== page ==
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Capturing Knowledge: Private Gains and Public Gains from University Research Partnerships

Albert Link

Foundations and Trends(R) in Entrepreneurship, 2015, vol. 11, issue 3, 139-206

Abstract: In this monograph I ask: Does university involvement in the research of private firms enhance the firm's private gains as well as society's public gains? To address this question I analyzed, in an exploratory manner, data relevant to firm-based research projects funded by the U.S. Small Business Innovation (SBIR) program. The data suggest that when a university is involved in a Phase II SBIR project it does realize private gains in the form of greater patenting activity and greater employment growth. However, university involvement is not related to such public gains descriptors as the likelihood that the technology from the SBIR project will be commercialized, the likelihood that the developed technology will be licensed to other U.S. entities, or the likelihood that the firm will enter into a research and development agreement with other U.S. entities. I conclude from my study that firms that receive SBIR research awards are very strategic about involving a university as a research partner. Perhaps such firms only involve universities in activities through which they can appropriate most, if not all, of the related benefits.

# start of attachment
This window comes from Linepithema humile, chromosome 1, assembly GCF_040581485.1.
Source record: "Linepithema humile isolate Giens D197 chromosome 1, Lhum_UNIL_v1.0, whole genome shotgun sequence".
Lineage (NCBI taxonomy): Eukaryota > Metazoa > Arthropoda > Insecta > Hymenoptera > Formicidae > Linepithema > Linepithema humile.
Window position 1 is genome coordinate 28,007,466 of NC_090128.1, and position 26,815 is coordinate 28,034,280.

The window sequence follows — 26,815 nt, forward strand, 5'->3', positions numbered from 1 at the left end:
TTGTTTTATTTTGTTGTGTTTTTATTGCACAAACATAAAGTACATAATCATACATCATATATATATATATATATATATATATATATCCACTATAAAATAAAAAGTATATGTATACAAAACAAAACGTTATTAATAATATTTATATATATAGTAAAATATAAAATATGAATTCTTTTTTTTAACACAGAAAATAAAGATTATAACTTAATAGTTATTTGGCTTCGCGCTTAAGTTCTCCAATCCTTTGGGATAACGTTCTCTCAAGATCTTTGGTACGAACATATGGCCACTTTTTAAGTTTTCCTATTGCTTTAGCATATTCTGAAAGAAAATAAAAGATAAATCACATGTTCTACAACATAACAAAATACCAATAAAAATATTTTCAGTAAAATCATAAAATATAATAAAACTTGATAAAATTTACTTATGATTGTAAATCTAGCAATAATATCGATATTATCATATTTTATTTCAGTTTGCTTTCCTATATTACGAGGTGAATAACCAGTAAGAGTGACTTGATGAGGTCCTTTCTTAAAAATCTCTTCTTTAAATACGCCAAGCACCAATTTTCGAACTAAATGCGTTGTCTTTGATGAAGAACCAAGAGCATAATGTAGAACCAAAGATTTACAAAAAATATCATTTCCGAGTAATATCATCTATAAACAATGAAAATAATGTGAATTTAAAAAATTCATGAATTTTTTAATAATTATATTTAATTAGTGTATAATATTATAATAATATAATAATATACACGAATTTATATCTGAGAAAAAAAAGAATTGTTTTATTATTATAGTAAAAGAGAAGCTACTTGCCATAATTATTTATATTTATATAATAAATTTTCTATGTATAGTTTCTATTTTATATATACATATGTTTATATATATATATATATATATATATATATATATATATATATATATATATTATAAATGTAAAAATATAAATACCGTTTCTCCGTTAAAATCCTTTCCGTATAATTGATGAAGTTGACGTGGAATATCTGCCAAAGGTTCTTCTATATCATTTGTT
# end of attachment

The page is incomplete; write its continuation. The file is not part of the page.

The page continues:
Keywords: Technology transfer; Small business; Public-private partnerships; Knowledge spillover (search for similar items in EconPapers)
JEL-codes: L26 O31 (search for similar items in EconPapers)
Date: 2015
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